Pultrusion picks up speed in automotive applications
Pultrusion is one of the most cost-effective processes for manufacturing high-volume composite parts. Most commonly associated with glass fiber-reinforced profiles used in construction and corrosion-resistance applications, tailored pultrusions
Two commercial launches highlighted at CAMX 2018 (Oct. 16-18, Dallas, TX, US) seem to confirm this technology/market fit. L&L Products, Inc. launched its Continuous Composite Systems (CCS) pultrusions, which use polyurethane resin for automotive applications such as side sills and crash structures. Designed to replace traditional metal structures that require bulkheads for necessary stiffness, CCS pultrusions offer light weight — 75% less mass than steel and 30% less than aluminum — at an economic price. Continuous fiber profiles include three variations: CCS Set using glass fiber, CCS Hybrid using a customized mix of glass fiber and carbon fiber, and CCS Extreme using only carbon fiber. A short-fiber version co-extruded with adhesive comprises a fourth product, CCS Co-Ex. The three continuous-fiber products may also be combined with L&L’s adhesives as part of the company’s in-line processing, further reducing manufacturing costs and time-to-delivery. Beyond automotive, CCS products are also aimed at wind turbine blade spar caps and industrial and architectural applications.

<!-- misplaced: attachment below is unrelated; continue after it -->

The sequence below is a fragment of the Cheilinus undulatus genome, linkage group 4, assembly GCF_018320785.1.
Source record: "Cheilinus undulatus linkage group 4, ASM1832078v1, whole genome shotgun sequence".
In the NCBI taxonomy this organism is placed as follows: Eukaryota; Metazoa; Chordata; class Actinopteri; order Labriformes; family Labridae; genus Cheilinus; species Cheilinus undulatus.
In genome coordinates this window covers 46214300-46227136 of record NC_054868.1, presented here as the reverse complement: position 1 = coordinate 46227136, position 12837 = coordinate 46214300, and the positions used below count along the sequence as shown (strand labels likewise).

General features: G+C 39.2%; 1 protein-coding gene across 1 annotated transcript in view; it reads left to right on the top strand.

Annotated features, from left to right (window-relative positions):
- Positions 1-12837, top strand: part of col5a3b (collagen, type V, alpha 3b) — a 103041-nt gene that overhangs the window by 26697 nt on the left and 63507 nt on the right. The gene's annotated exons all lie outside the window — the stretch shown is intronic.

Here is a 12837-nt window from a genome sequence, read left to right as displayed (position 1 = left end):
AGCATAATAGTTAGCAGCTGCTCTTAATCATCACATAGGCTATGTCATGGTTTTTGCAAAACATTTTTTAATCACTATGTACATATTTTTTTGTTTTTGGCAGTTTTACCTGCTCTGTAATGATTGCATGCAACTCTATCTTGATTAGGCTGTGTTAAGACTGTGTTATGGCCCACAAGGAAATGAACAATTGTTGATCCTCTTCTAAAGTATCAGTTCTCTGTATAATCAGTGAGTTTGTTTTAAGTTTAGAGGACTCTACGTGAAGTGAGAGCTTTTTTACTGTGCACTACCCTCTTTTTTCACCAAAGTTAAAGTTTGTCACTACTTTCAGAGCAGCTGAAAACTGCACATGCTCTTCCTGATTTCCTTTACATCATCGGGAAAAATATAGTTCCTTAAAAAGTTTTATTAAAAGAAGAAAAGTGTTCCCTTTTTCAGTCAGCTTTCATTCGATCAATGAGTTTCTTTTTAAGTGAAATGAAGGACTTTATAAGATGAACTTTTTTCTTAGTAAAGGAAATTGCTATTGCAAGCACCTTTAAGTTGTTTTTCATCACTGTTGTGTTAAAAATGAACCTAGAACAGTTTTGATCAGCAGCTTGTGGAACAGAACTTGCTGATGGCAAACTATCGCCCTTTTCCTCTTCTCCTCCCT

Shape Corp. (Grand Haven, MI, US) also is developing pultrusions for automotive, but with a curve — literally. The company has the first operational installation of Thomas Technik & Innovation’s (TTI, Bremervoerde, Germany) Radius-Pultrusion
Applications aren't as demanding as airframe composites, but requirements are still exacting — passenger safety is key.
As the wind energy market continues to grow, competition heats up between glass and carbon fiber composites for turbine blades.
Compared to legacy materials like steel, aluminum, iron and titanium, composites are still coming of age, and only just now are being better understood by design and manufacturing engineers. However, composites’ physical properties — combined with unbeatable light weight — make them undeniably attractive.